By Jamie Bornstein
I grew up in Manchester, New Hampshire. Jewish. But “Jewish” was a word that you whispered. Even at home.
“Charlotte is such an incredible interior designer. She’s Jewish [deeply whispered]. She did the Goldberg’s house, and it’s so creative.”
It’s not that we were not proud of who we were. In fact, we were deeply proud. It’s just that…being Jewish…it felt incongruous with the outside world. It’s not that it felt dangerous…but it did not feel safe either. It felt very…other.
It was so ingrained in our consciousness to whisper. In fact, I’ve seen family members whisper “Jewish” in completely Jewish contexts…like, in a restaurant…in Jerusalem. It’s in there. Really deep in there.
Not feeling like the other is a really hard thing to do when you’ve been conditioned to feel as such.
In some ways, more than actually being the other, I think we othered ourselves.
I think I rebelled against being the other. I decided that being the other sucks; that I could be what felt right and positive, and that I could actualize that which was inside, fully vocalized, audible and proud.
I guess I came out. Big time. I’m a flamboyant Jew – because screw you otherness! I’m happier this way!
Luckily for me, I have a supportive and proud family. I live in a generally tolerant part of the world. I’m safe. And in the scheme of things, I did not do anything that radical.
Still, I tasted otherness. I tasted what it felt like to hide. I internalized what it meant to be one thing in the home and another thing on the street.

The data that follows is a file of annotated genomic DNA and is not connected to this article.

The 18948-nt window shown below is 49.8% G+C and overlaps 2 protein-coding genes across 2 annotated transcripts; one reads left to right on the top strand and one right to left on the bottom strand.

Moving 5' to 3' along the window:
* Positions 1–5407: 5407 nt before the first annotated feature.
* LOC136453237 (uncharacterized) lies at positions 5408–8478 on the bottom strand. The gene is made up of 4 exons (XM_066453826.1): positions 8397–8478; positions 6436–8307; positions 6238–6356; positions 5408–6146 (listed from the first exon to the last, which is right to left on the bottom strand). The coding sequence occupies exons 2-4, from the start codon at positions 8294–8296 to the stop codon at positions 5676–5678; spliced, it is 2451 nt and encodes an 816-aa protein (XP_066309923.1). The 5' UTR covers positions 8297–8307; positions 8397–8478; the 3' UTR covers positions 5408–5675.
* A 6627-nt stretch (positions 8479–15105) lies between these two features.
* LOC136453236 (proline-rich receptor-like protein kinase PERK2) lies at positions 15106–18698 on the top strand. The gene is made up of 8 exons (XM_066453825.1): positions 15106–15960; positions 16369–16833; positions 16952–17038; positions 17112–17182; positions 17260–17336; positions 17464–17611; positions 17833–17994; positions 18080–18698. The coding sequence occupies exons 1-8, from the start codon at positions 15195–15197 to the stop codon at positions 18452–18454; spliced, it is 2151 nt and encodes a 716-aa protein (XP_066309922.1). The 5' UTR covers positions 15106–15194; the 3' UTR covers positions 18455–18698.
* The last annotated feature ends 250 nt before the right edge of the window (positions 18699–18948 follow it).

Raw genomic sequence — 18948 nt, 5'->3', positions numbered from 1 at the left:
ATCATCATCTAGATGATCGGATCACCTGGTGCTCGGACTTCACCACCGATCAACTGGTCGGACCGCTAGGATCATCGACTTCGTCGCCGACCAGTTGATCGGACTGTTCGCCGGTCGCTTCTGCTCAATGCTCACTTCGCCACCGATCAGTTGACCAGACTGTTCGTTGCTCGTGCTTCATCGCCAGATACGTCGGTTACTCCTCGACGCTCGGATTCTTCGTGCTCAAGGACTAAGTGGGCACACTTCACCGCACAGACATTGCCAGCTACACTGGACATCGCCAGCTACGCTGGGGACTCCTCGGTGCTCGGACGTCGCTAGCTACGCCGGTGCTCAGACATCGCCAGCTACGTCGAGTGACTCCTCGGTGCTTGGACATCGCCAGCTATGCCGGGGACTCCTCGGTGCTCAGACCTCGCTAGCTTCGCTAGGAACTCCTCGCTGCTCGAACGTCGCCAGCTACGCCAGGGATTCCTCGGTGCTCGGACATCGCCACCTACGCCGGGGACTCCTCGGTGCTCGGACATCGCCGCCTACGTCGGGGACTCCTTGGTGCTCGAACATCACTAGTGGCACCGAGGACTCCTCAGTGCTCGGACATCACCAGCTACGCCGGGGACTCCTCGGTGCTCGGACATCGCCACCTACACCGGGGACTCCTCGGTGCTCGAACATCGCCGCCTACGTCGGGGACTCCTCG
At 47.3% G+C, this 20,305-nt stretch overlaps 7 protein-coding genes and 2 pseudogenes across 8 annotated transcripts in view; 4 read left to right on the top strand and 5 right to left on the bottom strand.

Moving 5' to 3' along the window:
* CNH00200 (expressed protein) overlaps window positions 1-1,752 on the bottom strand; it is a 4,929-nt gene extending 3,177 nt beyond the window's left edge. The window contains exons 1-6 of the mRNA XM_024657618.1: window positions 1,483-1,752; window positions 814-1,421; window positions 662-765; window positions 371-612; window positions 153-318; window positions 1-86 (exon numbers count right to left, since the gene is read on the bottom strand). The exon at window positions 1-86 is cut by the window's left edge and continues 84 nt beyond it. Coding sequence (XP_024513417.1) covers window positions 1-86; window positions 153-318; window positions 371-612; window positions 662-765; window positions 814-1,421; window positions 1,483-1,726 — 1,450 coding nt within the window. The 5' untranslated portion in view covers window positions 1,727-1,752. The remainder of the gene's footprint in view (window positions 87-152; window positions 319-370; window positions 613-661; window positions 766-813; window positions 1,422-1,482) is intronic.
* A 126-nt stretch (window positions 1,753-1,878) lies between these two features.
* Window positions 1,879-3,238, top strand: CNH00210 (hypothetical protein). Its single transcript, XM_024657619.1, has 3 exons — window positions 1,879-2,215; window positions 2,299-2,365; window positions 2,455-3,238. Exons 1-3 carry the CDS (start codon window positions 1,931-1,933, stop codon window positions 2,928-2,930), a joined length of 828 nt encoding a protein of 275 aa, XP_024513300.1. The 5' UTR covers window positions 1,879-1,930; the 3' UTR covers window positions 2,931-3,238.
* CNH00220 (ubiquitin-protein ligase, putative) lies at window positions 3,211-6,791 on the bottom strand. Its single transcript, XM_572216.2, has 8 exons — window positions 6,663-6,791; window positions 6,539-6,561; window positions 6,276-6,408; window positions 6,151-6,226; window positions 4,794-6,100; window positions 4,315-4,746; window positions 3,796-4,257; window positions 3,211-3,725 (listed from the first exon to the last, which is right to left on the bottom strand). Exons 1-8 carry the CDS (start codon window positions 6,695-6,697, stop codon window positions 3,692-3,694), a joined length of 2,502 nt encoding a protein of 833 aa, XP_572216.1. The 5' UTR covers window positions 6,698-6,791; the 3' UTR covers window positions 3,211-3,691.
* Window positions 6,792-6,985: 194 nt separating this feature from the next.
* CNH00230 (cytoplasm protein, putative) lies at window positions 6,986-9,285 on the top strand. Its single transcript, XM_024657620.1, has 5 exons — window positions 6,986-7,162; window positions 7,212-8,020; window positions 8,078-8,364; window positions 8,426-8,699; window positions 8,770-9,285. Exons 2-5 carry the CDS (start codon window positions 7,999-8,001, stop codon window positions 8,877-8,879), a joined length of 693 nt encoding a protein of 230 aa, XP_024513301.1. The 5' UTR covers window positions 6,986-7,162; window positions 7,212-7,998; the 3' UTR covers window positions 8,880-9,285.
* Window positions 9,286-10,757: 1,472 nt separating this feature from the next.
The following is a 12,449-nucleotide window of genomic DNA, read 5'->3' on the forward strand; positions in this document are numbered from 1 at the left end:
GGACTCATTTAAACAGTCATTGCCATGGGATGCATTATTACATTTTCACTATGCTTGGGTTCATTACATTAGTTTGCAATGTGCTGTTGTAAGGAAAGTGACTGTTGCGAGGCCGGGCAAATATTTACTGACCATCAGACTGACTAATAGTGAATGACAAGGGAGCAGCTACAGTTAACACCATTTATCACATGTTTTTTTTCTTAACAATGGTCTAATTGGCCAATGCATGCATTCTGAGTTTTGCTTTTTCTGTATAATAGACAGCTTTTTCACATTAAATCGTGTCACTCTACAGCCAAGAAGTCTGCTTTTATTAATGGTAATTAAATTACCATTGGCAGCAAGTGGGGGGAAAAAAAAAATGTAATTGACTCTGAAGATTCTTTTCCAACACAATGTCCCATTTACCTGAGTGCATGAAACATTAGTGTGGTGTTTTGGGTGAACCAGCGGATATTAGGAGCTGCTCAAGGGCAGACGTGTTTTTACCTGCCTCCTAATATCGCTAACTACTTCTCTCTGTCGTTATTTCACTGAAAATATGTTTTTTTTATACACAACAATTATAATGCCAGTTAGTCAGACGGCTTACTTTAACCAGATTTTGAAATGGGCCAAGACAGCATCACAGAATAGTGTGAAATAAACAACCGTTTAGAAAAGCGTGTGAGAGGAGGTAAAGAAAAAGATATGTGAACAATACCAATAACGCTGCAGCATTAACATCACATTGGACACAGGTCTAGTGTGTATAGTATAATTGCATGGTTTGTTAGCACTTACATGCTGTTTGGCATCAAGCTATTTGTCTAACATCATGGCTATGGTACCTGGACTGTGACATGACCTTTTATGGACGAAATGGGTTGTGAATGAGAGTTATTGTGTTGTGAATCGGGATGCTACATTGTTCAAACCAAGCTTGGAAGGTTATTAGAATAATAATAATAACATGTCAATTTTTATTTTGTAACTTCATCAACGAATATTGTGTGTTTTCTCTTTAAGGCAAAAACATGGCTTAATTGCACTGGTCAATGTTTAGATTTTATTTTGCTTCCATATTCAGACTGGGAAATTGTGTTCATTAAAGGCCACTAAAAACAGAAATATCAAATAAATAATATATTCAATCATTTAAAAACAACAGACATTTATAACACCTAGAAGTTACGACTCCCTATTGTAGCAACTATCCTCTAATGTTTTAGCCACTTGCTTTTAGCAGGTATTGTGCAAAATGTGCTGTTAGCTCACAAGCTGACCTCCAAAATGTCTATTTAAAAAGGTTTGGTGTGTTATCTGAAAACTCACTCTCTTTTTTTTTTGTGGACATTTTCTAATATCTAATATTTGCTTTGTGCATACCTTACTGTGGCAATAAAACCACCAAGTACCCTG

Years later I whispered about my mental health condition; about my anxiety and panic attacks. Once again, I othered myself. And once again, I decided that being the other sucks.
Every single day we whisper something about ourselves, and every single day we interact with someone who is whispering. And those whispers…they are the seeds of angst, fear, confusion, depression, and worse.
It’s hard to stop whispering, but it’s necessary. A soul yearns to call out; to sing its song. A stifled soul becomes sick, and withers.
Speak a little louder. Speak loud enough so that you can hear yourself. And then a bit louder. And one day, sometime soon, others will hear your voice too. And on that day they will see you, and you will feel proud.
Jamie Bornstein is the founder of Mental Health Safe Space. He lives in Sharon, MA with his wife and three children. He is the Senior Director of the Pardes Institute of Jewish Studies, North America. He can be reached at firstname.lastname@example.org.